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Hancock volleyball rolling along

Kendra Schmidgall, center, of Hancock is shown tipping at the net on Oct. 7 against Wheaton/Herman-Norcross. Schmidgall was All-Area last season. <b>Tribune photo by T.J. Bartelt</b>

HANCOCK - With only nine players on the varsity, it would seem likely the Hancock volleyball would be hurt by a lack of "in-house" competition. You would get the sense that there is no one to push each for playing time or to battle for a starting position. It would be natural to assume players don't have to work hard in practice since they will be playing a lot anyway.

"Often times it's nice to have girls on the bench that will make these girls work for their position," said Hancock coach Kristi Fehr. "But this year, especially with our small numbers, the girls seem to be even more competitive because I think they know that they have to step up each match and no one wants to let the team down. We have a great group of younger girls that practice with us and we do a lot of drills that focus on staying competitive and working with the numbers we have."

Staying competitive is an understatement for this group. The Owls are currently 25-1 and haven't lost a match since Sept. 11 in the championship at the UM-Morris Invite. Since then, they have won their last 20 matches.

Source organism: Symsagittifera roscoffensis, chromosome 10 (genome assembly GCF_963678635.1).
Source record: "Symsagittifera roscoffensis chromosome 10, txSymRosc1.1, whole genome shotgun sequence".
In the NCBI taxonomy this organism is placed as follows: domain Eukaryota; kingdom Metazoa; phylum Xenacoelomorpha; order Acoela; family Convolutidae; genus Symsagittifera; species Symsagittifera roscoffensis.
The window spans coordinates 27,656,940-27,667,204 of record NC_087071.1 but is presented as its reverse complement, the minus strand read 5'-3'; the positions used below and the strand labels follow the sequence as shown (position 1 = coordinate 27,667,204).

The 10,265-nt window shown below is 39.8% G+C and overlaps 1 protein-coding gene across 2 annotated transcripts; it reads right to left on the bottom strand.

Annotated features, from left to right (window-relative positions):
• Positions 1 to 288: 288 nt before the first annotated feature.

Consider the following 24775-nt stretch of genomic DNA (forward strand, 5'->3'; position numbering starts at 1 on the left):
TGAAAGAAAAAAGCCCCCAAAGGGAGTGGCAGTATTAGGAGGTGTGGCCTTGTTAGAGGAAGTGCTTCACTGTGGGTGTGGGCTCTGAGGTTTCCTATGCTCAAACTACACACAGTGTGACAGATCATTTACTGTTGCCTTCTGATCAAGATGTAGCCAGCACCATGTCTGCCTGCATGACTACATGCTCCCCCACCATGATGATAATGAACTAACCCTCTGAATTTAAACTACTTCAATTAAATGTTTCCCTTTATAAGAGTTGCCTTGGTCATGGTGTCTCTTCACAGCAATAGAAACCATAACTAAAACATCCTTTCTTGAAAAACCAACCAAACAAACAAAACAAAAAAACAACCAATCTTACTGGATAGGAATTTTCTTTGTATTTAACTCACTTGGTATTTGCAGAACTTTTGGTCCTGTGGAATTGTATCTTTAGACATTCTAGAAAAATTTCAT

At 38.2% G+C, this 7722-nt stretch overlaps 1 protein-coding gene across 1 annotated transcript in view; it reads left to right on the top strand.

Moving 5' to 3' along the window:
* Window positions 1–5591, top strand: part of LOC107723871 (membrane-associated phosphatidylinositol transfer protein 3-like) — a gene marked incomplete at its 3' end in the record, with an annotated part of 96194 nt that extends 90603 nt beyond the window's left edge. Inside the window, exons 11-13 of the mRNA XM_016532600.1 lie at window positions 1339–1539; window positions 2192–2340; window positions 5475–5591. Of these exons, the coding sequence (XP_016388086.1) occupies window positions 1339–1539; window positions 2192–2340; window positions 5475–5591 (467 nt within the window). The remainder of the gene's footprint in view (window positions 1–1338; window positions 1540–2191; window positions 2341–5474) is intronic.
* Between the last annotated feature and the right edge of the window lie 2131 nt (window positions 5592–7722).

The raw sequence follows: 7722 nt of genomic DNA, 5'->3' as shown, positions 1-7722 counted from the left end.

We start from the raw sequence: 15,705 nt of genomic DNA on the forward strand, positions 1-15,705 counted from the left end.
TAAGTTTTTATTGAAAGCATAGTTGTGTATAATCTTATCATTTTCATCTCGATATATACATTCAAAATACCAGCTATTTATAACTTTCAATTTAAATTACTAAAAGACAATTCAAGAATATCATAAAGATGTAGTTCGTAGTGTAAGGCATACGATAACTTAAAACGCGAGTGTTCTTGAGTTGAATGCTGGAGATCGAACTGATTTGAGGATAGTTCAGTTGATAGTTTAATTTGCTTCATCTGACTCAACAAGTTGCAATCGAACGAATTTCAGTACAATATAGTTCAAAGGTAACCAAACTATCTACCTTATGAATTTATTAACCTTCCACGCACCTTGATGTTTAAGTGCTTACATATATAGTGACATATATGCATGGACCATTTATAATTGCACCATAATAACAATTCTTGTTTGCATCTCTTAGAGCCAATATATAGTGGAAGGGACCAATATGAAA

"Our younger and inexperienced players have gained confidence throughout the season," said Fehr. "And we have an experienced setter and some great hitters. I think that we have grown in our mental toughness and believing that we are not going to lose the match no matter what."

Hancock is led most nights by 6-foot-1 junior outside hitter Kendra Schmidgall, an All-Area selection last season. But Courtney Greiner, a 6-0 sophomore middle hitter, and Lauren Nelson, a 5-11 senior middle hitter, have also made an impact when attacking the ball. Aria Walstad, a 5-7 senior, has been a solid setter all season and distributes the ball to the right people by reading the opposing team's defense.

"Our big hitters in Kendra, Courtney and Lauren have made huge improvements on being able to see the court and not just hit the ball, but find spots that are open, too," Fehr explained. "Also, I think that having players accept their roles and doing them well has made a huge impact."

"I told the girls at the beginning of the season that I felt this was their year and they controlled their destiny," said Fehr. "I knew that if we were able to get the right combination of players in the right positions and we were able to get the ball to our hitters, we would have a great chance at winning every match."

In past seasons, Fehr has noticed that teams often lose their focus in Saturday tournaments with breaks in between matches and a long day of with a lot of sitting around. This year's team didn't do that, she says. The Owls went 11-1 combined on Saturday tournaments at Morris, Minnewaska and Hancock.

Besides the aforementioned, 5-8 junior Ali Reese is a valuable member of the team that can play multiple roles. Also, Shae Brown, a 5-6 junior, and Illissa Koehl, a 5-6 senior, are defensive specialists. Abby Ascheman, a 5-9 junior, plays both middle and right side and has made big strides in improving since the opening match, Fehr said. Tara Flaten, a 5-6 junior, is a role player that can play many positions.

"Truthfully, we wouldn't be where we are right now without all nine girls on the varsity," she insisted.